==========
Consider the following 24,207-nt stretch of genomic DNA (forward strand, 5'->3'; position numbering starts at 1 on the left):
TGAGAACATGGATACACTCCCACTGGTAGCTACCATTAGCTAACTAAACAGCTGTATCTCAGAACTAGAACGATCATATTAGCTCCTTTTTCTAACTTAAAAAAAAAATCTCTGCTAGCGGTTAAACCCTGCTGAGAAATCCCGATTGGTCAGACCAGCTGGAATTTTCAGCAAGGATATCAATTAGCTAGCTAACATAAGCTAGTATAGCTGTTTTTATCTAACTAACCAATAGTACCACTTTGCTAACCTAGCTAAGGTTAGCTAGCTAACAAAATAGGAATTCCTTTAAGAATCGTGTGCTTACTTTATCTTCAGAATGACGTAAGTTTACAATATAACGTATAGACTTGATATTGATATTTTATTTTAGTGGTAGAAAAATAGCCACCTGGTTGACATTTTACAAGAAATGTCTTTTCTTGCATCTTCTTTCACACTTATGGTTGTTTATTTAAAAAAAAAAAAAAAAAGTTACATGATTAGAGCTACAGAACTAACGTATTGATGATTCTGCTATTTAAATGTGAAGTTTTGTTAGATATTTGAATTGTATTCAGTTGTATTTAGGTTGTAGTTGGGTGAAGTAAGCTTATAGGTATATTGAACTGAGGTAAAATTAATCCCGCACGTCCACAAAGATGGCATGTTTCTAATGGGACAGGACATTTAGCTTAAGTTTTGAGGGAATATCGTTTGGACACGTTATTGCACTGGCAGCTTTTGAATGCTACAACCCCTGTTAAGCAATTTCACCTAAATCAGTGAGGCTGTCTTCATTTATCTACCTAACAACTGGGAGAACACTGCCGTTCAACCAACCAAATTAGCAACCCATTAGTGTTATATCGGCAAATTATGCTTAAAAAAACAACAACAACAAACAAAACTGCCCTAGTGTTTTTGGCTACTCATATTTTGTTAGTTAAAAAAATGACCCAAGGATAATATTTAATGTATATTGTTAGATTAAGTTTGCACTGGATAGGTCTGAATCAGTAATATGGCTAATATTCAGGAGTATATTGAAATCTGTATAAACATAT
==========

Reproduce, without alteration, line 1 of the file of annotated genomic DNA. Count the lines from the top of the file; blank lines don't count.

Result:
Consider the following 24,207-nt stretch of genomic DNA (forward strand, 5'->3'; position numbering starts at 1 on the left):